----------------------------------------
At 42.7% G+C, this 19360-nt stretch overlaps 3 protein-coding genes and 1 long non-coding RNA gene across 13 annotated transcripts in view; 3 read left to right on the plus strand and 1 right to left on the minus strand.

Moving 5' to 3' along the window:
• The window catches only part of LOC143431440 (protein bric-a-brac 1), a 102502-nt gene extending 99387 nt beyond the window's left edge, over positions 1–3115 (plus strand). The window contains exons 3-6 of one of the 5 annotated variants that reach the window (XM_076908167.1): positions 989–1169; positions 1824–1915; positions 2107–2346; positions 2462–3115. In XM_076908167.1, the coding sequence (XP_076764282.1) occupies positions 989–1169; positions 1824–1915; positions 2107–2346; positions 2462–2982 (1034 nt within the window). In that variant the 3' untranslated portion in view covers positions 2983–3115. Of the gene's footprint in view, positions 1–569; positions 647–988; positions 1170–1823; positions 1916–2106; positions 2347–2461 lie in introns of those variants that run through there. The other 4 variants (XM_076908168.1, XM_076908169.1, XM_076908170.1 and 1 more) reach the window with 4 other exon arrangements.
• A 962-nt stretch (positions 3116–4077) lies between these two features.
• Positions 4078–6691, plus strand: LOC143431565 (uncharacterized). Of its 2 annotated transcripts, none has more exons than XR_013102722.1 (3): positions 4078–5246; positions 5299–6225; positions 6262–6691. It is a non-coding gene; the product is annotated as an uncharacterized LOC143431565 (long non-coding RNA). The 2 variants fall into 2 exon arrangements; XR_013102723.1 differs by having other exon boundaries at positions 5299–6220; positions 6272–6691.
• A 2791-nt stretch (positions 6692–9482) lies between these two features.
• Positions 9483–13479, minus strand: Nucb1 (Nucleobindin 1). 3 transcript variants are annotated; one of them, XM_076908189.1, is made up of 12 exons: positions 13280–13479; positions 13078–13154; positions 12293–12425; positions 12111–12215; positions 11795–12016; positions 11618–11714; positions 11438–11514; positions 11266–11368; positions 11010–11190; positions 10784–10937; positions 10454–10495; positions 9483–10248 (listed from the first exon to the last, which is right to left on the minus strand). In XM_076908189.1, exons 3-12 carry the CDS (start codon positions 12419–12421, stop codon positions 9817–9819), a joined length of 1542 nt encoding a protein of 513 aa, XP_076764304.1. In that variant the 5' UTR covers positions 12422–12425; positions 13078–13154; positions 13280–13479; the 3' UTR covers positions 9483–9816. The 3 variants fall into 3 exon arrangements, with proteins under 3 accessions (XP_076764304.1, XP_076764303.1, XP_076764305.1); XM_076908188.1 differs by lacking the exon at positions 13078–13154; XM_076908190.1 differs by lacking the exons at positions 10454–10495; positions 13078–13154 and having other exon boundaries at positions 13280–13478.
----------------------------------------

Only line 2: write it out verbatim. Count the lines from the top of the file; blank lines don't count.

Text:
Moving 5' to 3' along the window: